Because of his former military experience, T. Griffiths Roberts was selected as first-sergeant, a position he retained by his own choice throughout the existence of the company. According to our historian, “It was a pleasure to see him form the company in front of the Men’s Club, preparatory to turning it over to the commissioned officer in charge.” The other non-commissioned officers appointed at the first roll call in May, 1917, were: Sergeants, Herbert Plimpton, Charles H. Scott, W. L. Fox, Albert A. Ware, Wallace C. Dickson, C. L. S. Tingley, F. P. Radcliffe, W. H. Shuster, Edgar L. Hunt and J. Arthur Standen. Corporals were M. C. Prew, A. N. Elliott, E. W. Maxwell, Richard S. McKinley, Walter Pierson, Jr., J. Donaldson Paxton, W. M. Holloway, George R. Park and Henry H. Ziesing, who later became a first lieutenant of engineers.
Frank T. Adams was appointed supply sergeant, and was succeeded by Lance E. Booth, who remained in that position until the company was mustered out.
At a meeting of the company held on September 28, 1917, a civic organization was effected and by-laws adopted. Officers elected were Captain Orme, president; C. H. Wilson, vice-president; Wallace C. Dickson, secretary-treasurer. F. T. Adams succeeded Mr. Dickson when the latter entered the service.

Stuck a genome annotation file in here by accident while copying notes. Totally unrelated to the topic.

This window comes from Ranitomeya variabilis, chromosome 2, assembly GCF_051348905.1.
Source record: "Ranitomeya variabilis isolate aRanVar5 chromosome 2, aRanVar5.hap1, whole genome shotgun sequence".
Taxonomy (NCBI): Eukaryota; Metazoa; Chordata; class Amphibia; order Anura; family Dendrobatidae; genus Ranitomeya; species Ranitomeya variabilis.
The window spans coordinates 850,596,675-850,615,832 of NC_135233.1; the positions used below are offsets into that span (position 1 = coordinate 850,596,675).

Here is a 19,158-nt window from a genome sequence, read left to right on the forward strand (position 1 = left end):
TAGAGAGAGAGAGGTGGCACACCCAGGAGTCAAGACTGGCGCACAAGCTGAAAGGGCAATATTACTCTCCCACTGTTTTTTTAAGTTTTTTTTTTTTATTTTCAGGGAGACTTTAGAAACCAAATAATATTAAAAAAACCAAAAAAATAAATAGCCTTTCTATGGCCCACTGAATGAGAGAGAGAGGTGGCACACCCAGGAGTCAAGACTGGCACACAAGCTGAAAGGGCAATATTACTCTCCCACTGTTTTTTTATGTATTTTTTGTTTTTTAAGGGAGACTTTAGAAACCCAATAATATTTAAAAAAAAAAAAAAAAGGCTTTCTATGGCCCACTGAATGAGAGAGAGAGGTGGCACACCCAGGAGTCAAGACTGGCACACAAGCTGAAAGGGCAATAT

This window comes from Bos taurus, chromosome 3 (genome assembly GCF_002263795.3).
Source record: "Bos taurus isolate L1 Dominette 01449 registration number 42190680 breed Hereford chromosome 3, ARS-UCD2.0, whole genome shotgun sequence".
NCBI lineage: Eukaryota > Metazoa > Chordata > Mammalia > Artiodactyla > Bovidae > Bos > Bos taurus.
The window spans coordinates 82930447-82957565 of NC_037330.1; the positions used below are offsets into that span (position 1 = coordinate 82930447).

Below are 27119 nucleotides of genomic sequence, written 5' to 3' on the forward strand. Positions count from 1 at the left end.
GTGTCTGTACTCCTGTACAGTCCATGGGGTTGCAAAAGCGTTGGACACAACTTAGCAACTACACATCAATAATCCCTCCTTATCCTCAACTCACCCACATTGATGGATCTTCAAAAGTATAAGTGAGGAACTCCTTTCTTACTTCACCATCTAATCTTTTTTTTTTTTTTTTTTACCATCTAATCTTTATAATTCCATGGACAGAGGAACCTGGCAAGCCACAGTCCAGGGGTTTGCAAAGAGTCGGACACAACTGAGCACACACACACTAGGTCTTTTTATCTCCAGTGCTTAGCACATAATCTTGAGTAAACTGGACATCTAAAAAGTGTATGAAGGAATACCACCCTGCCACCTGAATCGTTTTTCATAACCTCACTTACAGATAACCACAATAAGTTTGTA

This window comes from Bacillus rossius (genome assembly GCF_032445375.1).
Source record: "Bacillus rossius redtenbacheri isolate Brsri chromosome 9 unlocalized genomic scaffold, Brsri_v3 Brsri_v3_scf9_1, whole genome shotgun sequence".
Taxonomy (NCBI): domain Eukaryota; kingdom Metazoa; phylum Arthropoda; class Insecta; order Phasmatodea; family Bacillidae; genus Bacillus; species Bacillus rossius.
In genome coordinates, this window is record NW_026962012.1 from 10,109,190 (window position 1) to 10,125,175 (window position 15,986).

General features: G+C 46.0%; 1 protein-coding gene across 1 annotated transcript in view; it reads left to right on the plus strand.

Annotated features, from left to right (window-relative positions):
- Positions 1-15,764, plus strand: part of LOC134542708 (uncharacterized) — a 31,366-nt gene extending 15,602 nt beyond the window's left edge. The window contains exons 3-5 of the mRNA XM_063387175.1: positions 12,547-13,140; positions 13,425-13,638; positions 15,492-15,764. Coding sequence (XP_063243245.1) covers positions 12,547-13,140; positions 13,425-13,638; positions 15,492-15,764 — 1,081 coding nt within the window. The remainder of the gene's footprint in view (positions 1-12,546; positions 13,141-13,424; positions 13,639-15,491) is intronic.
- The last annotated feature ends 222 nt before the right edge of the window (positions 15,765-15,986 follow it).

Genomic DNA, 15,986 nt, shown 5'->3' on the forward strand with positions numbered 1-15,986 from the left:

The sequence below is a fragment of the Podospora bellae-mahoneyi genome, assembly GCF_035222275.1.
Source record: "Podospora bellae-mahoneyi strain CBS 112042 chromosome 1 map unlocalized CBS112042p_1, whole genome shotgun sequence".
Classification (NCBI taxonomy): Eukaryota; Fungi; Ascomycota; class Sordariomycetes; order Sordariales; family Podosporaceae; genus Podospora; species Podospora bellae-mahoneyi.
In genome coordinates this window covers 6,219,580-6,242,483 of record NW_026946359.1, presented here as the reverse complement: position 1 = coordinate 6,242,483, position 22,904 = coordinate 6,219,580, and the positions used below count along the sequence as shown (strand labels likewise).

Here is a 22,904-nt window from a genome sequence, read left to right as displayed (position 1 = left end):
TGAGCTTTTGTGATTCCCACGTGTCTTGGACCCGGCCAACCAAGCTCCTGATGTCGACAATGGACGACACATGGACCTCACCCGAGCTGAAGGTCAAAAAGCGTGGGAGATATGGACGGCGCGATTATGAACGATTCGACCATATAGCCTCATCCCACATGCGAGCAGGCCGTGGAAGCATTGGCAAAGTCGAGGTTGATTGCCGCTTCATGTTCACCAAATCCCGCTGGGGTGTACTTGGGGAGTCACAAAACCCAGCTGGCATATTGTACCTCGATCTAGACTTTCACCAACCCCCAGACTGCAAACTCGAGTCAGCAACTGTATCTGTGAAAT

For those men who did not equip themselves, uniforms, with campaign hats and hat cords, leggings and cartridge belts were provided by public spirited citizens. Among those who were active in creating this fund raised by the Men’s Club were A. M. Ware, William H. McCutcheon and Charles S. Harvey. Among the many liberal donors to the fund were Charles C. Shoemaker, then president of the Men’s Club, H. P. Conner and Walter Pierson, Sr., with his three sons.
Transient as its membership was, the attendance at drills averaged six to eight squads. The company was also always well represented at the weekend reviews of the C.M.T.C. at Major Biddle’s Lansdowne estate. It had grown to the point where 103 rifles were constantly employed, these rifles being furnished by the Philadelphia Military Training Corps.
Although many of the members of Company B were well beyond the years of active campaigning, others joined for the knowledge of the drill and army usages which would help them so greatly after they joined the colors. In Lansdowne they frequently participated in weekend drills, parades and reviews, when they gained experience in regimental and battalion maneuvers.
Routine work was sometimes relieved by the unusual. On one such occasion in May, 1918, Company B participated in the outdoor fete held on the estate of Mrs. Charles A. Munn, at Radnor. This was for the benefit of the overseas hospitals, under the auspices of the Emergency Corps of the American Red Cross. As Company B staged a sham battle using blank cartridges. Red Cross field work was demonstrated. Litter bearers, ambulance dressing stations and hospitals of the Red Cross gave an exhibition of what the work would be under real war conditions. Certain Company members even served as casualties, among them “Private” A. M. Ware, who was placed on a stretcher and carried into a hospital tent after he was “wounded.” Further particulars of his recovery are lacking, however.
(To be continued)
(For all the well authenticated facts in regard to Company B the writer is indebted to one who is thoroughly conversant with them, Captain W. L. Margerum, who wrote a series of articles for The Suburban some years ago.)